Don’t lose your progress!

We cover every section of the GMAT with in-depth lessons, 5000+ practice questions and realistic practice tests.

Up to 90+ points GMAT score improvement guarantee

The best guarantee you’ll find

Our Premium and Ultimate plans guarantee up to 90+ points score increase or your money back.

Master each section of the test

Comprehensive GMAT prep

We cover every section of the GMAT with in-depth lessons, 5000+ practice questions and realistic practice tests.

Schedule-free studying

Learn on the go

Study whenever and wherever you want with our iOS and Android mobile apps.

The most effective way to study

Personalized GMAT prep, just for you!

Adaptive learning technology focuses on your academic weaknesses.

Data Sufficiency: Yes/No Basic Technique

Is $$x \gt 0$$? >(1) $$|x - 2| \lt 7$$ >(2) $$x \lt 11$$
For Stat. (2), $$x$$ can have _any_ value less than $$11$$, that is, it could be positive, zero, or negative. Again, you could use $$x=8$$ or $$x=-3$$, so there is no definite answer. **Stat.(2) → IS → CE**. For Stat. (1+2), you know that >$$-5 \lt x \lt 9$$ and $$x < 11$$. These inequalities do not conclusively establish whether $$x$$ is greater than zero or not. Thus, you could still use $$x=8$$ or $$x=-3$$, so there is no definite answer. There is no definite answer, so **Stat.(1+2) → IS → E**.
Incorrect. [[snippet]] For Stat. (1), you should solve absolute values of the number case by considering two possible scenarios: 1. Copy the inequality without the absolute value signs and solve: >$$x - 2 \lt 7$$ >$$x \lt 9$$ 2. Remove the absolute value signs, put a negative sign around the other side of the inequality, and flip the sign: >$$x - 2\gt -7$$ >$$x\gt -5$$ Based on the above, $$x$$ must be more than -5 and less than 9 (i.e., $$x$$ can be greater or less than 0). Therefore, $$x$$ could be 8, in which case $$x \gt 0$$, or -3, in which case $$x < 0$$. There is no definite answer, so **Stat.(1) → IS → BCE**. For Stat. (2), $$x$$ can have _any_ value less than 11, that is, it could be positive, zero, or negative. Again, you could use $$x=8$$ or $$x=-3$$, so there is no definite answer. **Stat.(2) → IS → CE**.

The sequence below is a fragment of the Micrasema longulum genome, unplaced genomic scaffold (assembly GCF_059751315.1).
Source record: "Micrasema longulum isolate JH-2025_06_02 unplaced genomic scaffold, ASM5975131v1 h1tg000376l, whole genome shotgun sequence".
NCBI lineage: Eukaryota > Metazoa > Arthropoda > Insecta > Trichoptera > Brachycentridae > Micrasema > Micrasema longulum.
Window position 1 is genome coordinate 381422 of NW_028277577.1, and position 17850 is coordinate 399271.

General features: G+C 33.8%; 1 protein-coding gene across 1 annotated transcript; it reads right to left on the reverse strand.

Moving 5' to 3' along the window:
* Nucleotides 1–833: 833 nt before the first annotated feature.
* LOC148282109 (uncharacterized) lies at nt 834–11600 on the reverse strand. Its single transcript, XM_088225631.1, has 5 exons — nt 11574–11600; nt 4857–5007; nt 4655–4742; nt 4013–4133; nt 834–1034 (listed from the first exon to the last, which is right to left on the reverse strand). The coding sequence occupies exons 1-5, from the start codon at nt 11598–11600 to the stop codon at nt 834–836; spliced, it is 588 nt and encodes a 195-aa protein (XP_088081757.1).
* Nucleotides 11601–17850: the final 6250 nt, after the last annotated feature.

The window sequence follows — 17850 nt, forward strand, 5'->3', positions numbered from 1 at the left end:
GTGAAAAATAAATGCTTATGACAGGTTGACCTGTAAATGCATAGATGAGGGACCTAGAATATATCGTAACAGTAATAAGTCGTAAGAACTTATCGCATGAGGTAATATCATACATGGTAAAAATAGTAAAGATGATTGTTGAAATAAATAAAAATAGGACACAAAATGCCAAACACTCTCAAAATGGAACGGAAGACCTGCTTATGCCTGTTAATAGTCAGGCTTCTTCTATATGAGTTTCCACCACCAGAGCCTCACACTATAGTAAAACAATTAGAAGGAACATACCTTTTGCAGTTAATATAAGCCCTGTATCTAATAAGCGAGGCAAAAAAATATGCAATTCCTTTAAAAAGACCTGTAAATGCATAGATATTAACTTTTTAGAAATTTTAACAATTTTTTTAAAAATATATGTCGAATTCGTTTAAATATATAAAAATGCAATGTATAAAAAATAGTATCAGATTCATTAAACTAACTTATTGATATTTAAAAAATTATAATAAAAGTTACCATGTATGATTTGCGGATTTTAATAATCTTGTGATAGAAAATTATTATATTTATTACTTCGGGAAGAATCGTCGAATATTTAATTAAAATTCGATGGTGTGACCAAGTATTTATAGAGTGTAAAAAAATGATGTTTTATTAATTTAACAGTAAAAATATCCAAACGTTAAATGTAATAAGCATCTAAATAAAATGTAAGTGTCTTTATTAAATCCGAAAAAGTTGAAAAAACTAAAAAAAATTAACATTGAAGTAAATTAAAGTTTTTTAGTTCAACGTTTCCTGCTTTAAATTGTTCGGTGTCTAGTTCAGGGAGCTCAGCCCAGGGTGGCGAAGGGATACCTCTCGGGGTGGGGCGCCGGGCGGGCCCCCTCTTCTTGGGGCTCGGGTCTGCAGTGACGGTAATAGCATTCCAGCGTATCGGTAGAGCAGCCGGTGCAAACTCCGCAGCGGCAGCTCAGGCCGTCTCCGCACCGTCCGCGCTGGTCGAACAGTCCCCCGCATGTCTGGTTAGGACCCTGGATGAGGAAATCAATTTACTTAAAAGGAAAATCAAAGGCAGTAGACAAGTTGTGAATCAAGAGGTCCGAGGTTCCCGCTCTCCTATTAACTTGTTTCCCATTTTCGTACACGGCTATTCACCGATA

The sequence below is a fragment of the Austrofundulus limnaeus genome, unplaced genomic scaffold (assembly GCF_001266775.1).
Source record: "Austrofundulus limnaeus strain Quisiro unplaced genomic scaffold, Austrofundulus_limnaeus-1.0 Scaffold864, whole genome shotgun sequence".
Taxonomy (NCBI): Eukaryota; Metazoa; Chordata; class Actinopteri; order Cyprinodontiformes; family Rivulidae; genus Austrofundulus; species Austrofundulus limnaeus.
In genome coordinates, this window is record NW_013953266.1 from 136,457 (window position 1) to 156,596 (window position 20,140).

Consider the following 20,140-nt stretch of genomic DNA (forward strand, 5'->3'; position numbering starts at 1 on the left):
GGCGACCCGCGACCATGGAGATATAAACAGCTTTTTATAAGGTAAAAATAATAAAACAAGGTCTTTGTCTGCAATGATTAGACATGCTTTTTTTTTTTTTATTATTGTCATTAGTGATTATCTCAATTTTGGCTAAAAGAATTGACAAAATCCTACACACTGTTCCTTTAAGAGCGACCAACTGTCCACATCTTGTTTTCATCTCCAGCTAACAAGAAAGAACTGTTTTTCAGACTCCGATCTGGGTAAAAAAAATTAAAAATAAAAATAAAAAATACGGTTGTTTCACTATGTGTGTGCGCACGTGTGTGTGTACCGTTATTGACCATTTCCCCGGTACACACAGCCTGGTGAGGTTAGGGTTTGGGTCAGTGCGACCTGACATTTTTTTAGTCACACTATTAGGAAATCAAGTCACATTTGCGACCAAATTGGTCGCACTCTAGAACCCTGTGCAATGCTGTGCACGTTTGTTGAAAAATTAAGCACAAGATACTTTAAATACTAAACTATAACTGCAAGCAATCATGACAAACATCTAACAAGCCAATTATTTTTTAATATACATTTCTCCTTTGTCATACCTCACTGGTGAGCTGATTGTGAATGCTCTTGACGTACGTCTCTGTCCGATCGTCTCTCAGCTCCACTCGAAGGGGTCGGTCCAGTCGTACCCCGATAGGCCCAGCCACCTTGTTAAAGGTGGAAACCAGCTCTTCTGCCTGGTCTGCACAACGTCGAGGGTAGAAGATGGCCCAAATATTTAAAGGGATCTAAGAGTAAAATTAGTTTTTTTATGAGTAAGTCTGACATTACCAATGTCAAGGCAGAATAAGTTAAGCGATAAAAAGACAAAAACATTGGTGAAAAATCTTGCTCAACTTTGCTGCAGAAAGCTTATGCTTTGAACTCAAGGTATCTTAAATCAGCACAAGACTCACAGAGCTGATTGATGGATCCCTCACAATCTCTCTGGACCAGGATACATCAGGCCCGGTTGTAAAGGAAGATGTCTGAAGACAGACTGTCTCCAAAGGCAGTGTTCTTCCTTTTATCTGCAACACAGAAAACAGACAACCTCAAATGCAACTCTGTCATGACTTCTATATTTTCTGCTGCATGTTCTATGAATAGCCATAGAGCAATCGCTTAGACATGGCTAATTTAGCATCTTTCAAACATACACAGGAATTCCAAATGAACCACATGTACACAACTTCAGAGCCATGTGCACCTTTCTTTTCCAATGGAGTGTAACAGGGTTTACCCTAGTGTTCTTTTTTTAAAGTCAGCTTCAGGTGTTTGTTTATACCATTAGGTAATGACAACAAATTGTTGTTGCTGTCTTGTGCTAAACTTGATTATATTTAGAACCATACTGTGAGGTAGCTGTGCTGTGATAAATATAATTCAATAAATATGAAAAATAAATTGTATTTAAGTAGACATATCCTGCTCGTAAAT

Incorrect. [[snippet]] For Stat. (1+2), you know that >$$-5 \lt x \lt 9$$ and $$x < 11$$. These inequalities do not conclusively establish whether $$x$$ is greater than zero or not. Thus, you could use $$x=8$$ or $$x=-3$$, so there is no definite answer. There is no definite answer, so **Stat.(1+2) → IS → E**.
Incorrect. [[snippet]] For Stat. (1), you should solve absolute values of the number case by considering two possible scenarios: 1. Copy the inequality without the absolute value signs and solve: >$$x - 2 \lt 7$$ >$$x \lt 9$$ 2. Remove the absolute value signs, put a negative sign around the other side of the inequality, and flip the sign: >$$x - 2\gt -7$$ >$$x\gt -5$$ Based on the above, $$x$$ must be more than -5 and less than 9 (i.e., $$x$$ can be greater or less than 0). Therefore, $$x$$ could be 8, in which case $$x \gt 0$$, or -3, in which case $$x < 0$$. There is no definite answer, so **Stat.(1) → IS → BCE**.
Incorrect. [[snippet]] For Stat. (2), $$x$$ can have _any_ value less than $$11$$, that is, it could be positive, zero, or negative. Thus, you could use $$x=8$$ or $$x=-3$$, so there is no definite answer. **Stat.(2) → IS → CE**.
Correct. [[snippet]] For Stat. (1), you should solve absolute values of the number case by considering two possible scenarios: 1. Copy the inequality without the absolute value signs and solve: >>$$x - 2 \lt 7$$ >>$$x \lt 9$$ 2. Remove the absolute value signs, put a negative sign around the other side of the inequality, and flip the sign: >>$$x - 2\gt -7$$ >>$$x\gt -5$$ Based on the above, $$x$$ must be more than $$-5$$ and less than $$9$$ (i.e., $$x$$ can be greater or less than $$0$$). Therefore, you could use $$x = 8$$, in which case $$x \gt 0$$, or it could be $$x = -3$$, in which case $$x < 0$$. There is no definite answer, so **Stat.(1) → IS → BCE**.
Statement (1) ALONE is sufficient, but Statement (2) alone is not sufficient to answer the question asked.
Statement (2) ALONE is sufficient, but Statement (1) alone is not sufficient to answer the question asked.
BOTH Statements (1) and (2) TOGETHER are sufficient to answer the question asked, but NEITHER statement ALONE is sufficient to answer the question asked.
EACH statement ALONE is sufficient to answer the question asked.
Statements (1) and (2) TOGETHER are NOT sufficient to answer the question asked, and additional data specific to the problem are needed.
Continue